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Today, we’re celebrating an important milestone for the Spark project — it’s now been five years since Spark was first open sourced. When we first decided to release our research code at UC Berkeley, none of us knew how far Spark would make it, but we believed we had built some really neat technology that we wanted to share with the world. In the five years since, we’ve been simply awed by the numerous contributors and users that have made Spark the leading-edge computing framework it is today. Indeed, to our knowledge, Spark has now become the most active open source project in big data (looking at either contributors per month or commits per month). In addition to contributors, it has built up an array of hundreds of production use cases from batch analytics to stream processing.
To celebrate Spark’s fifth birthday, one thing I wanted to do was to highlight some of the key ideas behind how we built out the project that still apply today. To do this, I took another look at the first public version of Spark.
The first thing to notice is that this version was quite small: it weighed in at 3900 lines of code, of which 1300 were the Scala interpreter, 600 were examples and 300 were tests. Since March 2010, I’m happy to say that our test coverage has gone up substantially. However, the observation about size does reflect something important: since the beginning, we’ve sought to keep the Spark engine small and compact, making it easier for many developers to understand and for us to change and improve. Even today, the core Spark engine is only about 50,000 lines of code. The main additions since that first version have been support for “shuffle” operations, which required new networking code and a DAG scheduler, as well as support for multiple backend schedulers, such as YARN. Nonetheless, even today we can regularly make large changes to the core engine that improve the performance or stability of all Spark applications. For example, during our work last year on large-scale sorting, multiple developers at Databricks ended up rewriting almost all of Spark’s networking layer.
The second thing to notice about Spark from 2010 is what it can do: even this ~2000 line engine could handle two of the most important workloads for Spark today, iterative algorithms and interactive queries. Back in 2010, we were the only cluster computing engine to support interactive use, by modifying the Scala interpreter to submit code to a Spark cluster. We’ve constantly sought to improve this experience and enable truly interactive data science through features like Spark’s Python API and DataFrames. In addition, even the 2010 version of Spark was able to run iterative algorithms like logistic regression 20-30x faster than MapReduce (subsequent improvements brought this up to 100x).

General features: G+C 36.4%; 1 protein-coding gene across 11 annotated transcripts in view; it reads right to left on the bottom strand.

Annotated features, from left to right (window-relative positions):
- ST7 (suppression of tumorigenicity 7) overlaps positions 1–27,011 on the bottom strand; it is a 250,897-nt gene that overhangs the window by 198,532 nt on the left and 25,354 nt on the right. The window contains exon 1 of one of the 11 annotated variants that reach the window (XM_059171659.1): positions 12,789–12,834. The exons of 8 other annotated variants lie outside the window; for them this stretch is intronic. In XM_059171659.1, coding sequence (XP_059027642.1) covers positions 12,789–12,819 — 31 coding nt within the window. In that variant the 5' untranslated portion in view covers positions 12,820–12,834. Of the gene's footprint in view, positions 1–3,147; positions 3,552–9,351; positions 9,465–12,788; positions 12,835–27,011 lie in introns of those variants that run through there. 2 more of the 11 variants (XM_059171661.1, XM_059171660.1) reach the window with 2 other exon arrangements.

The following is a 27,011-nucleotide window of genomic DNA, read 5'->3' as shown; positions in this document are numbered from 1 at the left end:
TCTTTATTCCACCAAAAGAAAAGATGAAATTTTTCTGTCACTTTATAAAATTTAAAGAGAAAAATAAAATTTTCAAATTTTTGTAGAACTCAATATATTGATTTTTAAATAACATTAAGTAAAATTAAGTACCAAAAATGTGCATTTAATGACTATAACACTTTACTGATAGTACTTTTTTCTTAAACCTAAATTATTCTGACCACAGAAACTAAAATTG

A final important element in how we think about the project is our focus on simple, stable APIs. The code examples that ship with Spark from 2010, like logistic regression and computing pi, are nearly identical to Spark code from today (see logistic regression, pi). We work very hard to define stable APIs that developers can build on years into the future, minimizing the work they must do to keep up with improvements in Spark. Starting in Spark 1.0, these compatibility guarantees are now formalized for all major Spark components.
That’s enough about Spark in 2010. How has the project grown since then? While there has been tremendous activity in all areas of Spark, including support for more programming languages (Java, Python and soon R), data sources, and optimizations, the single biggest addition to Spark has been its standard libraries. Over the years, Spark has acquired four high-level libraries — Spark Streaming, MLlib, GraphX and Spark SQL — that all run on top of the core engine, and interoperate easily and efficiently with each other. Today these libraries are the bulk of the code in Spark — about 200,000 lines compared to 50,000 in the core engine. They also represent the single largest standard library available for big data, making it easy to write applications that span all stages of the data lifecycle. Nevertheless, these libraries are still quite new, the majority of them having been added in the last two years. In future years I expect these libraries to grow significantly, with the aim to build as rich a toolset for big data as the libraries available for small data. You can find some of the areas where Databricks is working on these libraries in my slides from Spark Summit 2015.
Finally, like any five-year-old, Spark is still sometimes able to get into trouble without supervision and sometimes hard to understand. At Databricks, we’re working hard to make Spark easier to use and run than ever, through our efforts on both the Spark codebase and support materials around it. All of our work on Spark is open source and goes directly to Apache. In addition, we have put up a large array of free online training materials, as well as training courses and books. Finally, we have built a service to make it very easy to run Spark in a few clicks, Databricks Cloud. We hope that you enjoy using Spark, no matter which environment you run it in, as much as we enjoy building it.